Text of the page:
The Clinton camp was certain that its moneyed arsenal of political shock-and-awe would take out Barack Hussein Obama in a flash. The race would “be over by Feb. 5,” Mrs. Clinton assured George Stephanopoulos just before New Year’s. But once the Obama forces outwitted her, leaving her mission unaccomplished on Super Tuesday, there was no contingency plan. She had neither the boots on the ground nor the money to recoup.

That’s why she has been losing battle after battle by double digits in every corner of the country ever since. And no matter how much bad stuff happened, she kept to the Bush playbook, stubbornly clinging to her own Rumsfeld, her chief strategist, Mark Penn. Like his prototype, Mr. Penn is bigger on loyalty and arrogance than strategic brilliance. But he’s actually not even all that loyal. Mr. Penn, whose operation has billed several million dollars in fees to the Clinton campaign so far, has never given up his day job as chief executive of the public relations behemoth Burson-Marsteller. His top client there, Microsoft, is simultaneously engaged in a demanding campaign of its own to acquire Yahoo.

Clinton fans don’t see their standard-bearer’s troubles this way. In their view, their highly substantive candidate was unfairly undone by a lightweight showboat who got a free ride from an often misogynist press and from naïve young people who lap up messianic language as if it were Jim Jones’s Kool-Aid. Or as Mrs. Clinton frames it, Senator Obama is all about empty words while she is all about action and hard work.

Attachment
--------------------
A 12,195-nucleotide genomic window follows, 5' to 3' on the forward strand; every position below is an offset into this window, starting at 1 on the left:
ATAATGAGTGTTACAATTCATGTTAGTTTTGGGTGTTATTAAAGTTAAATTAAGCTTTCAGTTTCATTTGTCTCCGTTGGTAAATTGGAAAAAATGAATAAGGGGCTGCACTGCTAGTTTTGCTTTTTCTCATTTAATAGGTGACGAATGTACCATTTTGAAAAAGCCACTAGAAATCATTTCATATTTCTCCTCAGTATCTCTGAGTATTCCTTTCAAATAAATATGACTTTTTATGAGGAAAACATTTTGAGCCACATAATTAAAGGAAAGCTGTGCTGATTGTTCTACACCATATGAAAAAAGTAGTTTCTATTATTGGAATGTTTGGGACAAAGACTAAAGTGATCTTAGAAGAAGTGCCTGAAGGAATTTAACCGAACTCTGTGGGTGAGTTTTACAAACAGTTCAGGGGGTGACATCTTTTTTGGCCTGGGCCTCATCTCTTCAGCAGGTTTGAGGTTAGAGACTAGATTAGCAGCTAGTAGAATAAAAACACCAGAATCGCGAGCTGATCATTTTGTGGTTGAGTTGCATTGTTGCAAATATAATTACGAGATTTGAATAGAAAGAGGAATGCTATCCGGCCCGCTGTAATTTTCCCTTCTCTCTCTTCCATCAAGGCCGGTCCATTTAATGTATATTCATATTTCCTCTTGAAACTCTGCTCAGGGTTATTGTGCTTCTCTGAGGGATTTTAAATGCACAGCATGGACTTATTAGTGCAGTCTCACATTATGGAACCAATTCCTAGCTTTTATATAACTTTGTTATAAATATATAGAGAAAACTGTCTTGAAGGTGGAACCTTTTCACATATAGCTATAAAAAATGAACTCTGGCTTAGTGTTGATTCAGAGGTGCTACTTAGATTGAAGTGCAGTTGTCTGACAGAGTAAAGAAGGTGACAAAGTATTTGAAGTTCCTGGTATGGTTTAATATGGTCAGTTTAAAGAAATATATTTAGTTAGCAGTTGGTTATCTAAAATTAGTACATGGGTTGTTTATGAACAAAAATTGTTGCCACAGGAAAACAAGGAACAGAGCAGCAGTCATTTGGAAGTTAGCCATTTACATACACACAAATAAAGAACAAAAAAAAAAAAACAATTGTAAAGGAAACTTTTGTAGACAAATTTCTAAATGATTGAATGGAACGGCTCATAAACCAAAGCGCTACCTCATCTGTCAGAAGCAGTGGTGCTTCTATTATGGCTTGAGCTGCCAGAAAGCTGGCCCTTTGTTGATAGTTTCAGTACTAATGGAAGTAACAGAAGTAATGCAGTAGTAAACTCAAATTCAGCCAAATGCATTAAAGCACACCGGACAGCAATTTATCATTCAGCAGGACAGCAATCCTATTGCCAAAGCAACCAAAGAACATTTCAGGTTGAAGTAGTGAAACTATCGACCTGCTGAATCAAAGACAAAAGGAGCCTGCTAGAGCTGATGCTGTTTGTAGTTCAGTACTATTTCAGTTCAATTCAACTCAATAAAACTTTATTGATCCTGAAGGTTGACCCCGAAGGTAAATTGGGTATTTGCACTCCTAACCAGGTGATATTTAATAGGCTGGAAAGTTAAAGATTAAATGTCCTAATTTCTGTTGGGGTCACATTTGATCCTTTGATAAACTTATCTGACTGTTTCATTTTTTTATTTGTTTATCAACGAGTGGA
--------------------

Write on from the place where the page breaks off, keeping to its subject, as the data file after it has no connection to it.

Read More Here

February 22, 2008

Paul Krugman: Don’t Rerun That ’70s Show

Filed under: Commentary — Tags: , , , , , — Volt @ 1:55 am

Paul Krugman, The New York Times, February 22, 2008

Will the next president be the second coming of Jimmy Carter? Given Thursday’s economic headlines, full of dire warnings about the return of 1970s-style stagflation, you might think so.

Realistically, though, the parallels between the problems facing the U.S. economy now and those of the late-1970s aren’t that strong. That’s the good news.

The bad news is that the economy probably will look similar to, but worse than, the economy that undid the first President Bush. And it’s all too easy to see how the next president could suffer a political fate resembling that of both the elder Mr. Bush and Mr. Carter.

Let’s talk first about the Carter-era economy.

Jimmy Carter’s overall economic record was much better than most people realize — the average economic growth rate under his administration was 3.4 percent per year, slightly higher than the growth rate under Ronald Reagan and far better than growth under either Bush.

Read More Here

Powered by WordPress